Maryland Politics Gets Love Too

Despite the fact that I no longer live there, I pay more attention to Pennsylvania politics than I do Maryland politics. Maybe because it's because PA is a swing state. Maybe it's because I know more about Keystone State Politcs. Either way, here's some info on the state of national politics in the state in which I currently reside.

The Senate race, via the Baltimore Sun:

Baltimore Mayor Martin O'Malley is maintaining his lead over Gov. Robert L. Ehrlich Jr. in the race for Maryland governor, a new poll for The Sun shows, having countered a barrage of critical commercials expected to intensify over the six weeks until Election Day.

Still, Ehrlich, a Republican seeking re-election, remains a popular figure in a state where Democrats outnumber the GOP by about 2-to-1. Voters give Ehrlich and O'Malley - both 40-something telegenic politicians - about equal marks on leadership and ability to move the state forward, suggesting that the contest could wind up very close.

O'Malley, a Democrat, has a 6-percentage-point lead among likely voters, 50 percent to 44 percent, about the same margin he held over the Republican incumbent in July. But it is a much smaller advantage than the double-digit leads he held last year before Ehrlich began campaigning in earnest.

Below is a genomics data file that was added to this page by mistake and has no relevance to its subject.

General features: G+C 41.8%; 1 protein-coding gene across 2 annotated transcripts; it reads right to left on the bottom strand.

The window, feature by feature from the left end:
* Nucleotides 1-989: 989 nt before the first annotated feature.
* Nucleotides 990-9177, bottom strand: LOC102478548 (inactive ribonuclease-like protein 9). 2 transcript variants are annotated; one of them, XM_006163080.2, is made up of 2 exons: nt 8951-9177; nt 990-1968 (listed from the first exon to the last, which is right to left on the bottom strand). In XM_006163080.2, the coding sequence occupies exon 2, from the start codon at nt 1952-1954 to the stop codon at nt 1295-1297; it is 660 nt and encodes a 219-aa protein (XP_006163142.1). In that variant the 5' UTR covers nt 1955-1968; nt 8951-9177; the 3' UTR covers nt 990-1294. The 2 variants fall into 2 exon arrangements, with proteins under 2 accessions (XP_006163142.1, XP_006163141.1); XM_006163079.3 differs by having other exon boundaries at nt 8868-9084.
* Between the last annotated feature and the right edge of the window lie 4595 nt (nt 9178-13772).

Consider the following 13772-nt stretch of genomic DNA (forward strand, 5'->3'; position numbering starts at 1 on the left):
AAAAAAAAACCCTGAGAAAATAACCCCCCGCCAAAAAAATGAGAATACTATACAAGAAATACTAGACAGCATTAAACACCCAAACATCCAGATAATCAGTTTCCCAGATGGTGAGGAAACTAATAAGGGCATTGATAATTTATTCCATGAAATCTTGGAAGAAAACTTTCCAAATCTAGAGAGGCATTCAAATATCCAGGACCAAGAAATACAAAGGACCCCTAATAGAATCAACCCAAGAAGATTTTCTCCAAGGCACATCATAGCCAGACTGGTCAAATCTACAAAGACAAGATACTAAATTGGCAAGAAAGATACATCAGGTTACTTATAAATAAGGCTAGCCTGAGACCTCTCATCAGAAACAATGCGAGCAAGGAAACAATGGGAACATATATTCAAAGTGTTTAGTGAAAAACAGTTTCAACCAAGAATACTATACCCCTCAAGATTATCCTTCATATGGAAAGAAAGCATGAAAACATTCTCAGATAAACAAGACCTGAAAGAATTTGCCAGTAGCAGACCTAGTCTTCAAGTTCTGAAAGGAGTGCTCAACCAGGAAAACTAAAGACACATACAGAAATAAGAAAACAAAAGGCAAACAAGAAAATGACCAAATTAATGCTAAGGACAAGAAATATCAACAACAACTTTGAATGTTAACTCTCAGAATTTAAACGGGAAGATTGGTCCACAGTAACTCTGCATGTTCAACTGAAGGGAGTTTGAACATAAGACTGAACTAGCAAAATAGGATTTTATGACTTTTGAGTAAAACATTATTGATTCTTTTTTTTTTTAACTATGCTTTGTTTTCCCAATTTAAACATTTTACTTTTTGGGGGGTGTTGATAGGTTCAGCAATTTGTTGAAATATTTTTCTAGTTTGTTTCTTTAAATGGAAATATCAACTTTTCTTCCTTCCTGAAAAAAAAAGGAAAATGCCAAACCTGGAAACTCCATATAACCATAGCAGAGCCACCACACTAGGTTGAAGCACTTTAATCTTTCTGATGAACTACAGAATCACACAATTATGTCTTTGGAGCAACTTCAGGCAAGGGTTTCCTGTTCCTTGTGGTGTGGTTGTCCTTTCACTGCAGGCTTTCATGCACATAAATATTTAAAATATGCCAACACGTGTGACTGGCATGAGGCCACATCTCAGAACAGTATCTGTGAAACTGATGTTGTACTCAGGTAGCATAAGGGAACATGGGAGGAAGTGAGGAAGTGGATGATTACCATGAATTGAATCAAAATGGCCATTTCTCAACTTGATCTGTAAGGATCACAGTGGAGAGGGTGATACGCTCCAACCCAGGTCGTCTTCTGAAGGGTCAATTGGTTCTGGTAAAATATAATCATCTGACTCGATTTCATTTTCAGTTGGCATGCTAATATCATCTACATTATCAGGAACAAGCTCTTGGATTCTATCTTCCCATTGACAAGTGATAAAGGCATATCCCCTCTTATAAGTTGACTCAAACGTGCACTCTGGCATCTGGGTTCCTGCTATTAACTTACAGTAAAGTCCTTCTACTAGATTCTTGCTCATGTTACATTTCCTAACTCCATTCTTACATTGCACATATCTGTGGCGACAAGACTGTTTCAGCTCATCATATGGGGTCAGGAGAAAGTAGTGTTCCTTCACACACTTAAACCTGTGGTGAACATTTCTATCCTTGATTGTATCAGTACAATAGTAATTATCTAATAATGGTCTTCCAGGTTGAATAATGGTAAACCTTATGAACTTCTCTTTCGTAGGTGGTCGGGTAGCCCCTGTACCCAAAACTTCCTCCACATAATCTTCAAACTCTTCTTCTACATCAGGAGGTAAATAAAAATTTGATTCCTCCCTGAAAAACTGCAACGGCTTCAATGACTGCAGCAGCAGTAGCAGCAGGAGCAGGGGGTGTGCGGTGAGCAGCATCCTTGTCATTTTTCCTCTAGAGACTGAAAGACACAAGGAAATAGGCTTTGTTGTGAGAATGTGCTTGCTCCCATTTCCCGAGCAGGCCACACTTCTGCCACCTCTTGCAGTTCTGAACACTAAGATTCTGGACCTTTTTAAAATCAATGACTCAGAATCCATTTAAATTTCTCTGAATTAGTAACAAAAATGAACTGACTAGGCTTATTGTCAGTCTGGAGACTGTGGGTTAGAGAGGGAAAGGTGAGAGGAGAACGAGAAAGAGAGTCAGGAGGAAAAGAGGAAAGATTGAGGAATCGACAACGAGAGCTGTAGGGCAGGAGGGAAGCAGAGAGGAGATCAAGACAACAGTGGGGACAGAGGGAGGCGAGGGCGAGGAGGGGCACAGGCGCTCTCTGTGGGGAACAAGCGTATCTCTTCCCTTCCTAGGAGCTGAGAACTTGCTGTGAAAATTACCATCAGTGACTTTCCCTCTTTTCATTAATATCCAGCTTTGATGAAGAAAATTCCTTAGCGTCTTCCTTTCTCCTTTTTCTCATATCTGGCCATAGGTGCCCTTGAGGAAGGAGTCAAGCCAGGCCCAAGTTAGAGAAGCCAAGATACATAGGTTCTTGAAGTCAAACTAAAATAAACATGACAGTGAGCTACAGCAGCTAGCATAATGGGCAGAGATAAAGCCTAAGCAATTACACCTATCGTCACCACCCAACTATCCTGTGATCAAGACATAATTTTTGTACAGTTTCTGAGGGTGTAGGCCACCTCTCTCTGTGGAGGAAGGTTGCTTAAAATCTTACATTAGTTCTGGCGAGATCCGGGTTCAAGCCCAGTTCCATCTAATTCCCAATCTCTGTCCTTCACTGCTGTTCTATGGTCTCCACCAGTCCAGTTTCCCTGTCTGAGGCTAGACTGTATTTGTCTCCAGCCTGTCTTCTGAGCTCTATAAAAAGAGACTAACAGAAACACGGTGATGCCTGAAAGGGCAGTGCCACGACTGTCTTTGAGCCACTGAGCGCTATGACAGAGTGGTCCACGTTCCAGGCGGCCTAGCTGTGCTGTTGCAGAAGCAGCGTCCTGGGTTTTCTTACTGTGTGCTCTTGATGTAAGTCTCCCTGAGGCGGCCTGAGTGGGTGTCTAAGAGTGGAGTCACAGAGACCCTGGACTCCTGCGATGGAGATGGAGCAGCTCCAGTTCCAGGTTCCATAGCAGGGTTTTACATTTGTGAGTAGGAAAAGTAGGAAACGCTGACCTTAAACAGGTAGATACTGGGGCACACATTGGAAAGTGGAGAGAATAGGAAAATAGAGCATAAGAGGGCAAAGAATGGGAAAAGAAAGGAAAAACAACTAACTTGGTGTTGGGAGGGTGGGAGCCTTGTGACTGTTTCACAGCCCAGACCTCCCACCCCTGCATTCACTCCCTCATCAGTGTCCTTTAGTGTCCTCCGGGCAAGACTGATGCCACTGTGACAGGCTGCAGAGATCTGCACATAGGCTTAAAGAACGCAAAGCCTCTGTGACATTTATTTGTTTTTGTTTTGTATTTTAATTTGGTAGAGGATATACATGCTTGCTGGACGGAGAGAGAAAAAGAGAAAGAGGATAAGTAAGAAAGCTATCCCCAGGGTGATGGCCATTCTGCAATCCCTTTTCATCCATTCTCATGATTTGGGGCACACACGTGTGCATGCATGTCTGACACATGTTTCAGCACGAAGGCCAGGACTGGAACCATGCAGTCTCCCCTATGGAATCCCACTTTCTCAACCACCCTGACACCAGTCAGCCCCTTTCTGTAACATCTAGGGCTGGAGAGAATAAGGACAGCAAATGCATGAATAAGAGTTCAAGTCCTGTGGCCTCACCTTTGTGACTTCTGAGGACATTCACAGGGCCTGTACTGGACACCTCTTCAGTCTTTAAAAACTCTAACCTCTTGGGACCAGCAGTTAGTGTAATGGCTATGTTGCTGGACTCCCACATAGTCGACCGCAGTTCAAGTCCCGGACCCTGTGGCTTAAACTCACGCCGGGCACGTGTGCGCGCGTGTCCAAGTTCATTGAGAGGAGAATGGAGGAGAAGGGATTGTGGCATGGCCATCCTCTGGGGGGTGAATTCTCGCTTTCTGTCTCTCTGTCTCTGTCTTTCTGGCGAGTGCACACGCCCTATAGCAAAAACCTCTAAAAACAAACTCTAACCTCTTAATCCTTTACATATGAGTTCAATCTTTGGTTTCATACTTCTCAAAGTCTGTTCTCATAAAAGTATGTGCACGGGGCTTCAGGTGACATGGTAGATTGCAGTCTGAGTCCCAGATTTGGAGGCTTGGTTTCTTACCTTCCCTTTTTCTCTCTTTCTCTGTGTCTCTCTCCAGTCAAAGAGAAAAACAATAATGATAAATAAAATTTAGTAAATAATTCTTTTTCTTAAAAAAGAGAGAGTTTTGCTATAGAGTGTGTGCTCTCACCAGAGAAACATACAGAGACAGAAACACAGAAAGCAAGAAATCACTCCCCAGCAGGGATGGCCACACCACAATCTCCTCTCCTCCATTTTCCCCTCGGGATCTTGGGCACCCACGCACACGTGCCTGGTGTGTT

The Governor's Race, also from the Baltimore Sun:
With a down-to-the-wire primary behind him, Democratic Rep. Benjamin L. Cardin enters the U.S. Senate general election contest with an 11-point lead over his rival, Republican Lt. Gov. Michael S. Steele, according to a new poll for The Sun.

Six weeks before the November vote, Cardin leads Steele, 51 percent to 40 percent, according to the statewide survey of 815 likely voters. But with Republican and Democratic parties expected to flood the state with money and appearances in the weeks to come, the race remains volatile.
So there you go. Steele is doing better among African Americans than your average (white) Republican would do, but both races have Democrats leading.

Maryland politics is actually pretty similar to Pennsylvania politics. There's a Baltimore node, a DC suburbs node, and the rural remainder. PA has the Philly node, the Pittsburgh node, and a somewhat larger rural remainder.

Now nobody can say that Maryland didn't get it's fair share.

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